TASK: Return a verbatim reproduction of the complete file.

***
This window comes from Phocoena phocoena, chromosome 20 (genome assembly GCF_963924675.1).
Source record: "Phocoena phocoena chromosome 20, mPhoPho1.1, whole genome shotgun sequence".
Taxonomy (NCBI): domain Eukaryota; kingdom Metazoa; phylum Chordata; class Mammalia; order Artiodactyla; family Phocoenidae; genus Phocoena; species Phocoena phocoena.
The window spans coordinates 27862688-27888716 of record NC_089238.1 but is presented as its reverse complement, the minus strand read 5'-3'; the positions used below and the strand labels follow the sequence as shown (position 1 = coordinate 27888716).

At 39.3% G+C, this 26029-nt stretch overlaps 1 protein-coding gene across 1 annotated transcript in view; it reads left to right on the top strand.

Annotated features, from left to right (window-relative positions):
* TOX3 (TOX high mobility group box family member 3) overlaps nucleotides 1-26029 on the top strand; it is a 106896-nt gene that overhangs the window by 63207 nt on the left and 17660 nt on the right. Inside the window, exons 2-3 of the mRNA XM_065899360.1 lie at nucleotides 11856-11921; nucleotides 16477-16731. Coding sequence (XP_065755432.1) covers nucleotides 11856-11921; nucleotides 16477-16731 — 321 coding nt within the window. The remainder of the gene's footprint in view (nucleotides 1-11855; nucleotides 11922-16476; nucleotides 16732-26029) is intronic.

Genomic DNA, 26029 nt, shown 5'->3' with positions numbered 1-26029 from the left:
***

This window comes from Phocoena phocoena, chromosome 20 (genome assembly GCF_963924675.1).
Source record: "Phocoena phocoena chromosome 20, mPhoPho1.1, whole genome shotgun sequence".
Taxonomy (NCBI): domain Eukaryota; kingdom Metazoa; phylum Chordata; class Mammalia; order Artiodactyla; family Phocoenidae; genus Phocoena; species Phocoena phocoena.
The window spans coordinates 27862688-27888716 of record NC_089238.1 but is presented as its reverse complement, the minus strand read 5'-3'; the positions used below and the strand labels follow the sequence as shown (position 1 = coordinate 27888716).

At 39.3% G+C, this 26029-nt stretch overlaps 1 protein-coding gene across 1 annotated transcript in view; it reads left to right on the top strand.

Annotated features, from left to right (window-relative positions):
* TOX3 (TOX high mobility group box family member 3) overlaps nucleotides 1-26029 on the top strand; it is a 106896-nt gene that overhangs the window by 63207 nt on the left and 17660 nt on the right. Inside the window, exons 2-3 of the mRNA XM_065899360.1 lie at nucleotides 11856-11921; nucleotides 16477-16731. Coding sequence (XP_065755432.1) covers nucleotides 11856-11921; nucleotides 16477-16731 — 321 coding nt within the window. The remainder of the gene's footprint in view (nucleotides 1-11855; nucleotides 11922-16476; nucleotides 16732-26029) is intronic.

Genomic DNA, 26029 nt, shown 5'->3' with positions numbered 1-26029 from the left: